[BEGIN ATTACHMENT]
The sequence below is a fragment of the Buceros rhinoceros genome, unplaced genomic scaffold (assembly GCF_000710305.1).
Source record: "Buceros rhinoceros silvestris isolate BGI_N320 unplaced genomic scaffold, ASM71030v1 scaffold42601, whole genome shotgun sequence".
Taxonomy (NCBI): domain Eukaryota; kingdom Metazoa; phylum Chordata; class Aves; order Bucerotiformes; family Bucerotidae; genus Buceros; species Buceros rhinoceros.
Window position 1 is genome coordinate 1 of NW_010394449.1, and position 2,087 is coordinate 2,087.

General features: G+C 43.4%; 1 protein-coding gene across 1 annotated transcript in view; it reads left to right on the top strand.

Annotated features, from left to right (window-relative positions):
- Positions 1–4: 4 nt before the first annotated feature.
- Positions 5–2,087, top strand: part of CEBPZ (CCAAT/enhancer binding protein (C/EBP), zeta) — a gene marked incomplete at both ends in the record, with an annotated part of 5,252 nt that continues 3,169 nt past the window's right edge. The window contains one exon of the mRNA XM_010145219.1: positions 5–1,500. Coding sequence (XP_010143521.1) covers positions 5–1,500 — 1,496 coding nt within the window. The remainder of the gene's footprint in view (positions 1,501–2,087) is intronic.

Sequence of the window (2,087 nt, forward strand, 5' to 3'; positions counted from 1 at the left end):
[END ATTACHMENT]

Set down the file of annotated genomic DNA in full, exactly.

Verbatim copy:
The sequence below is a fragment of the Buceros rhinoceros genome, unplaced genomic scaffold (assembly GCF_000710305.1).
Source record: "Buceros rhinoceros silvestris isolate BGI_N320 unplaced genomic scaffold, ASM71030v1 scaffold42601, whole genome shotgun sequence".
Taxonomy (NCBI): domain Eukaryota; kingdom Metazoa; phylum Chordata; class Aves; order Bucerotiformes; family Bucerotidae; genus Buceros; species Buceros rhinoceros.
Window position 1 is genome coordinate 1 of NW_010394449.1, and position 2,087 is coordinate 2,087.

General features: G+C 43.4%; 1 protein-coding gene across 1 annotated transcript in view; it reads left to right on the top strand.

Annotated features, from left to right (window-relative positions):
- Positions 1–4: 4 nt before the first annotated feature.
- Positions 5–2,087, top strand: part of CEBPZ (CCAAT/enhancer binding protein (C/EBP), zeta) — a gene marked incomplete at both ends in the record, with an annotated part of 5,252 nt that continues 3,169 nt past the window's right edge. The window contains one exon of the mRNA XM_010145219.1: positions 5–1,500. Coding sequence (XP_010143521.1) covers positions 5–1,500 — 1,496 coding nt within the window. The remainder of the gene's footprint in view (positions 1,501–2,087) is intronic.

Sequence of the window (2,087 nt, forward strand, 5' to 3'; positions counted from 1 at the left end):